Lawyers have slammed British bank levies and foreign property owner taxes and have called for UK Chancellor George Osborne to abandon the "recession mindset" and focus on creating a tax policy for recovery.
According to a range of lawyers at major city firm Berwin Leighton Paisner, anti-banking sentiment has led to stiffer regulation and taxes and is in danger of damaging the industry and the economy over the longer term.
"Stability and predictability are cornerstones of an effective tax system. The banking sector in particular will be hoping for more of this in the Budget after seeing numerous tax changes in recent years, especially as the bank levy rate has more than doubled since it was first introduced in January 2011," said Michael Wistow, Partner and Head of tax.
"Banks have shouldered much of the blame for the global financial crisis and the bank levy is now in danger of becoming the business equivalent of taxes on fags and booze. It's hard to wean a Chancellor off raising vice taxes to boost the public purse and similar considerations are starting to apply to banking.
"Yet, this could prove a dangerous policy. International banks are not bound to the UK and the continued uncertainty and cost of the bank levy will prompt them to consider other locations. As the recovery picks up steam, there will be more business for banks to write. The question is whether they will write it from the UK."
Meanwhile, other lawyers at the firm reiterated why it is important to stimulate investment by both individuals and businesses by relaxing some of the tough rules and tax policies for non-domiciles.
"Businesses are run by people and personal tax plays an important role in retaining the UK's position as an attractive investment location," said Damian Bloom, a partner in the private client team.
"International property investors and non-doms have come under continued assault from the tax system in recent years. Tax policymakers would do well to remember that rules such as the non-doms regime are not a blemish on the tax system, but a feature that has been developed and sustained for fair and justifiable reasons.
"The best thing a Chancellor could do in this Budget would be to recognise this, and either leave the international investors alone, or better still, introduce legislation that actively encourages inward investment."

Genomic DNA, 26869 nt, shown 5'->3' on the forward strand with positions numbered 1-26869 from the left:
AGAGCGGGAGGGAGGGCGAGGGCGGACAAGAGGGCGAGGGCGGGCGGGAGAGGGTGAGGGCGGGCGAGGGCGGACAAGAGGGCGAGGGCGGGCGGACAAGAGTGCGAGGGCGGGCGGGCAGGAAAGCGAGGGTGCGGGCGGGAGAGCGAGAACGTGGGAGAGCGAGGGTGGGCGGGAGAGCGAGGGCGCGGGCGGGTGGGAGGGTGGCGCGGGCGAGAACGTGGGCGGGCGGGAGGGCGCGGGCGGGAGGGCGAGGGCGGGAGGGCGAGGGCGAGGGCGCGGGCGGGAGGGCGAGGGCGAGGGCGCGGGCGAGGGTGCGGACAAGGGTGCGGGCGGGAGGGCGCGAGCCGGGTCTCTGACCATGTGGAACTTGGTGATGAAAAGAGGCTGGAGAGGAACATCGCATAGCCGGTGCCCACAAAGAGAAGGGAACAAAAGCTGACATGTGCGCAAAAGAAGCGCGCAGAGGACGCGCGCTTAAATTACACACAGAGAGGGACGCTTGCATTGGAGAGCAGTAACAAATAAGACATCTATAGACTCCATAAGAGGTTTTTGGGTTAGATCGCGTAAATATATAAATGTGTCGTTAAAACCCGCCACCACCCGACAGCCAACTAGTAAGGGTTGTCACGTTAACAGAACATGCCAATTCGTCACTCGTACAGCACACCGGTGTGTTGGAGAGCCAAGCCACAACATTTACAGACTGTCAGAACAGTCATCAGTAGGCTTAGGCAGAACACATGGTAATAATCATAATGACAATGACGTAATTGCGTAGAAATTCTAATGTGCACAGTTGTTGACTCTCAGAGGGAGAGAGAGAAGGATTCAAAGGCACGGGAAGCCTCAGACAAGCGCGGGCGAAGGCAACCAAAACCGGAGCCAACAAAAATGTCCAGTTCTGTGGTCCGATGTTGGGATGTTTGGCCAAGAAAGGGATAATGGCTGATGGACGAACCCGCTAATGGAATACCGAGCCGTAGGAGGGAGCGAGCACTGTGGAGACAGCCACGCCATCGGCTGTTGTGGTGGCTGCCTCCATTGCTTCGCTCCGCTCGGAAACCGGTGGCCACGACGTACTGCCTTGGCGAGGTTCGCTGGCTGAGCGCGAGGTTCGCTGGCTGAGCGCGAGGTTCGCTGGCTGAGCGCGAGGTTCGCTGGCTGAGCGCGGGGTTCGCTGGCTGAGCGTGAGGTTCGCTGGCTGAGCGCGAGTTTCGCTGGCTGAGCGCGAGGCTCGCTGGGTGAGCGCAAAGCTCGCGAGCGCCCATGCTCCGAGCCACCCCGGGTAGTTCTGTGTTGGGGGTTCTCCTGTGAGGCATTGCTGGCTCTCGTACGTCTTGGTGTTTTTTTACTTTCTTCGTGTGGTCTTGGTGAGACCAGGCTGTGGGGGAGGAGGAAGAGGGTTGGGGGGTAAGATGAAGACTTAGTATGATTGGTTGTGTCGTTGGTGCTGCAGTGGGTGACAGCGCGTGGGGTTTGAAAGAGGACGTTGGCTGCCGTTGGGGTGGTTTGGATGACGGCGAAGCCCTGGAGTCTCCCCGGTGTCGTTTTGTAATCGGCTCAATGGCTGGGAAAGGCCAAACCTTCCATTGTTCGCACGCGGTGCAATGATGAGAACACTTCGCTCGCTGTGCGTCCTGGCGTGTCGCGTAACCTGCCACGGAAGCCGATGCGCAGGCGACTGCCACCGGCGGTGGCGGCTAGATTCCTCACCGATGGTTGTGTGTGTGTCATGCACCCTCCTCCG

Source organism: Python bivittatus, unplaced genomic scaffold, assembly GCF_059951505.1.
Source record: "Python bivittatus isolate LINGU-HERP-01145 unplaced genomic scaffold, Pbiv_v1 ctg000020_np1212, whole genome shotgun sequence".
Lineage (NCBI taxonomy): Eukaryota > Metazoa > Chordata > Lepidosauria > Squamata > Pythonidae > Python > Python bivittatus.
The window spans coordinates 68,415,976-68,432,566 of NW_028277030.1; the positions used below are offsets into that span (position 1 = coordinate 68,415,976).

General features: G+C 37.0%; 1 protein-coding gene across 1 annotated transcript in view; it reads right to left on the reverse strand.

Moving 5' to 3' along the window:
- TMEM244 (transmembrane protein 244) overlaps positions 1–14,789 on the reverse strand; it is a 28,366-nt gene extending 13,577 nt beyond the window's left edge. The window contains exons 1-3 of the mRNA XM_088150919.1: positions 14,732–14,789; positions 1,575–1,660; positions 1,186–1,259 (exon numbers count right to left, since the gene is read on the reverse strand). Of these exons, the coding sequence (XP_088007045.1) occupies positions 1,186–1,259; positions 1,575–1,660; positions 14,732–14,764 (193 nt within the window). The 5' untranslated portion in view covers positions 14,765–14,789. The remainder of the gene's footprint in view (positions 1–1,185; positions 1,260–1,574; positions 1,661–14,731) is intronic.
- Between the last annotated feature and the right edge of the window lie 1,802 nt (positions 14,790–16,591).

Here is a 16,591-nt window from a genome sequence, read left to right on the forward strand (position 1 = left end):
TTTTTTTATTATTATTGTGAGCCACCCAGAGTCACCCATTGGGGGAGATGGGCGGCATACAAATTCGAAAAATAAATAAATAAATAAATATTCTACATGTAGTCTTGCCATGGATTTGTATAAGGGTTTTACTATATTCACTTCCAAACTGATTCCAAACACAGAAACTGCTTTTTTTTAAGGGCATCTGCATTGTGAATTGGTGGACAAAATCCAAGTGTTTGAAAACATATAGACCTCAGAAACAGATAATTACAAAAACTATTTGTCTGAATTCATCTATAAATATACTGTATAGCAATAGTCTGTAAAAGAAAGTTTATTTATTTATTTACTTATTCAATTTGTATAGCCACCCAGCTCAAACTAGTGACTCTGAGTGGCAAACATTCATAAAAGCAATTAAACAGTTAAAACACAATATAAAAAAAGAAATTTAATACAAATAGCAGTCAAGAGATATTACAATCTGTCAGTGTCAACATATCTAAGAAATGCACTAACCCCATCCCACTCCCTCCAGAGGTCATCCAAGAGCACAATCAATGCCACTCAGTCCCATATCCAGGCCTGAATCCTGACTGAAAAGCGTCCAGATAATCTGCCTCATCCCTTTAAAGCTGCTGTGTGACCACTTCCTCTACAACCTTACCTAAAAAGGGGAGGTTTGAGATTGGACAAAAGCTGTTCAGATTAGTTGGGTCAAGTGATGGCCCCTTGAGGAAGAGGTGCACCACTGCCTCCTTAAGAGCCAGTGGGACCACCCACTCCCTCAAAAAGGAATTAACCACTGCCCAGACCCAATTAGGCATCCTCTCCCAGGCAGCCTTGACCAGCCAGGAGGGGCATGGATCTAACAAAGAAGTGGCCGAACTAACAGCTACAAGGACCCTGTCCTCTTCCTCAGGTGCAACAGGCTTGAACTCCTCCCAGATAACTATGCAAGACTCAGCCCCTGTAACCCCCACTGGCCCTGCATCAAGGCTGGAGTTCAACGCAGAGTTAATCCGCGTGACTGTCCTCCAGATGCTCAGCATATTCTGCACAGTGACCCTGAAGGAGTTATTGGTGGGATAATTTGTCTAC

Foreign Property Owner Taxes
In December, Osborne revealed that foreign property investors would have to pay capital gains tax in a bid to prevent a housing bubble from forming and to rake in lucrative reserves for the Treasury.
During his Autumn Statement, the chancellor said that that capital gains tax (CGT) would be levied on foreign owners at the same rate as for UK residents.
"Britain welcomes investment from overseas but it's not right that those who live here have to pay CGT, but those who are non-residents do not," said Osborne.
"From April 2015, non-UK residents will have to pay CGT on property in Britain, including selling of that property."
People living in Britain pay 18% CGT and 28% if they make a profit when reselling a property that is not classified as their main home.
People who own properties in the UK and are deemed non-residents are currently exempt from CGT.
"The best thing for business would be a boring Budget. After years of populist tax policy driven by political considerations rather than economic rationale, it is time to formulate a tax policy for recovery," said Neal Todd, partner in the tax team.
"The Government needs to stimulate business investment to support the recovery but may have shot itself in the foot with excessive anti-avoidance rhetoric.
"One of the key opportunities for stimulating investment through the tax system is the capital allowances regime, offering tax breaks for companies making major investments, for instance in infrastructure. Ordinarily, an extension to the capital allowances would be one of the key announcements to expect from a Budget for growth."
He added: "However, even businesses making genuine investments, be it in more energy-efficient equipment or a new production line, are now wary of claiming legitimate tax allowances for fear of being tarred with the same brush as excessive tax avoiders. This has to stop."